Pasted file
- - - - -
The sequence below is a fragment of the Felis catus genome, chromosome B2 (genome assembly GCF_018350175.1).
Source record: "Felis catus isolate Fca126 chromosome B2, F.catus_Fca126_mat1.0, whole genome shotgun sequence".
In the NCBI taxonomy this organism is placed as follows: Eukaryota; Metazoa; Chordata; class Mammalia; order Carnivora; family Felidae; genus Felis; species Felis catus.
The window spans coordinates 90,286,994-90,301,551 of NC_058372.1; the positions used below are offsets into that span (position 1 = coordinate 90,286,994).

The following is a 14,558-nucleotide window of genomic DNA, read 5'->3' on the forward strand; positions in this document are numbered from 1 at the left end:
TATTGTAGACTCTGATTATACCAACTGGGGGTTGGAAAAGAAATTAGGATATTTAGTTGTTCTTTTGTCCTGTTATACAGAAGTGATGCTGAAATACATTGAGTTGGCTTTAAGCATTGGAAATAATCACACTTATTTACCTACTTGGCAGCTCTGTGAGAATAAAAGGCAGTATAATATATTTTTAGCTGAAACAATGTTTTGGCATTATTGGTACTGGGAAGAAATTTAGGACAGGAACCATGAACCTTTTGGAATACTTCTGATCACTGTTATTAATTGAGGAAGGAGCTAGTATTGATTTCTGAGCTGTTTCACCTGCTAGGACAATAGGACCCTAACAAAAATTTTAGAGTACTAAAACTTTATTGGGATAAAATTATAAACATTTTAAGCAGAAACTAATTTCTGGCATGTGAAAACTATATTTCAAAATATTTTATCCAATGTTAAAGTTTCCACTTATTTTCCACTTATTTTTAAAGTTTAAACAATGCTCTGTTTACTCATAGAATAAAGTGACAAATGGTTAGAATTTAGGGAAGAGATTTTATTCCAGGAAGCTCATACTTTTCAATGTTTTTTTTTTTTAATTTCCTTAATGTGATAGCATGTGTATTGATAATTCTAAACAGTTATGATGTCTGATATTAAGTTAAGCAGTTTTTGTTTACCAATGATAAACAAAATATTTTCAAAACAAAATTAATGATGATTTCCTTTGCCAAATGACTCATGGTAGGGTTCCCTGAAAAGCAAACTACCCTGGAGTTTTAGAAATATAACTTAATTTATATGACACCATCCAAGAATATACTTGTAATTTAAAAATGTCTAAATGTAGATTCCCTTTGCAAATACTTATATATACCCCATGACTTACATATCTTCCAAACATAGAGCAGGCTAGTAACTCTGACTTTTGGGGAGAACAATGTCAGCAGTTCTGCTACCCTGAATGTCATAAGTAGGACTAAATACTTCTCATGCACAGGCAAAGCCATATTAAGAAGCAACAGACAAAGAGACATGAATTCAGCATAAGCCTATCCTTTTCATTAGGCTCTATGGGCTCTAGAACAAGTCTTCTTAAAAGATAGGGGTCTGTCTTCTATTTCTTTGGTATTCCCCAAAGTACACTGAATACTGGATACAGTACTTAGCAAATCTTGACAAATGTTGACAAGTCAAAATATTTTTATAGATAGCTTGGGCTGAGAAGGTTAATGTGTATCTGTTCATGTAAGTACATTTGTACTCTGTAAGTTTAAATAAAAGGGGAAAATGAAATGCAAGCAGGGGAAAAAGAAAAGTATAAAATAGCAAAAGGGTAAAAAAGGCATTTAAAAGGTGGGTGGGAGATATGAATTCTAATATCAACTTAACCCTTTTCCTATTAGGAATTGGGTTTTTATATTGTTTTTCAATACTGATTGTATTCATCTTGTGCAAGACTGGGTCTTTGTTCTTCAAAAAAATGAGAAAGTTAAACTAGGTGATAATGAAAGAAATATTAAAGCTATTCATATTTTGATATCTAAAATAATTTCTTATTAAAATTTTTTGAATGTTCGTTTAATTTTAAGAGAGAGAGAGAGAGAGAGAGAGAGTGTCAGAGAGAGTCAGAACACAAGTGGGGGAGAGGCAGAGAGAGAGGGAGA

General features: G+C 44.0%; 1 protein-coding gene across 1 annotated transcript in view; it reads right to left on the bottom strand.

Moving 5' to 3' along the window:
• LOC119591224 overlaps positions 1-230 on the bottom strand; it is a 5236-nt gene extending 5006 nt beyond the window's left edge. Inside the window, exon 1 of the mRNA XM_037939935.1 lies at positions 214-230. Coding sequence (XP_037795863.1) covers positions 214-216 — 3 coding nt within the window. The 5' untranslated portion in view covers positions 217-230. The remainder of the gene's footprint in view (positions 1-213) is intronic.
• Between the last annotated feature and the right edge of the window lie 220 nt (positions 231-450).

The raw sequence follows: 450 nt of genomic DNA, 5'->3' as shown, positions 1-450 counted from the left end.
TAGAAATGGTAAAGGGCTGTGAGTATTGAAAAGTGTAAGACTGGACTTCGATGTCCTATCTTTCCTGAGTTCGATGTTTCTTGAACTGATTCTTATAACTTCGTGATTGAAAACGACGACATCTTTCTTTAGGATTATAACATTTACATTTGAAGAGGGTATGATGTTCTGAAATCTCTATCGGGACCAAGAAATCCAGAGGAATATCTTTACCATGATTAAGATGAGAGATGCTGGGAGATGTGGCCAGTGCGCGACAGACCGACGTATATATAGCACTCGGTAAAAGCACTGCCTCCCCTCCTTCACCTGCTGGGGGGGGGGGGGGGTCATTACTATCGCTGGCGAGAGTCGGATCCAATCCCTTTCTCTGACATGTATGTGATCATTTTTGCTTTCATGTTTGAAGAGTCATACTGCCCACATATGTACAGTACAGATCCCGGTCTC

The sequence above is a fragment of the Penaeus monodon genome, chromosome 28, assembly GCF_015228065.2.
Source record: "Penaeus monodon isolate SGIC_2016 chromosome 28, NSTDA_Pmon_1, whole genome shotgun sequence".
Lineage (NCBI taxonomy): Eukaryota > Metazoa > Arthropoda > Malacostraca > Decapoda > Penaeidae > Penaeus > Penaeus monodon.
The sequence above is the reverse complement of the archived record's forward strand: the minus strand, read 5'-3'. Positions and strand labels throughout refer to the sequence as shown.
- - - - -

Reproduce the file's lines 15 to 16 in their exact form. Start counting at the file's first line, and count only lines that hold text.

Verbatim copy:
Lineage (NCBI taxonomy): Eukaryota > Metazoa > Arthropoda > Malacostraca > Decapoda > Penaeidae > Penaeus > Penaeus monodon.
The sequence above is the reverse complement of the archived record's forward strand: the minus strand, read 5'-3'. Positions and strand labels throughout refer to the sequence as shown.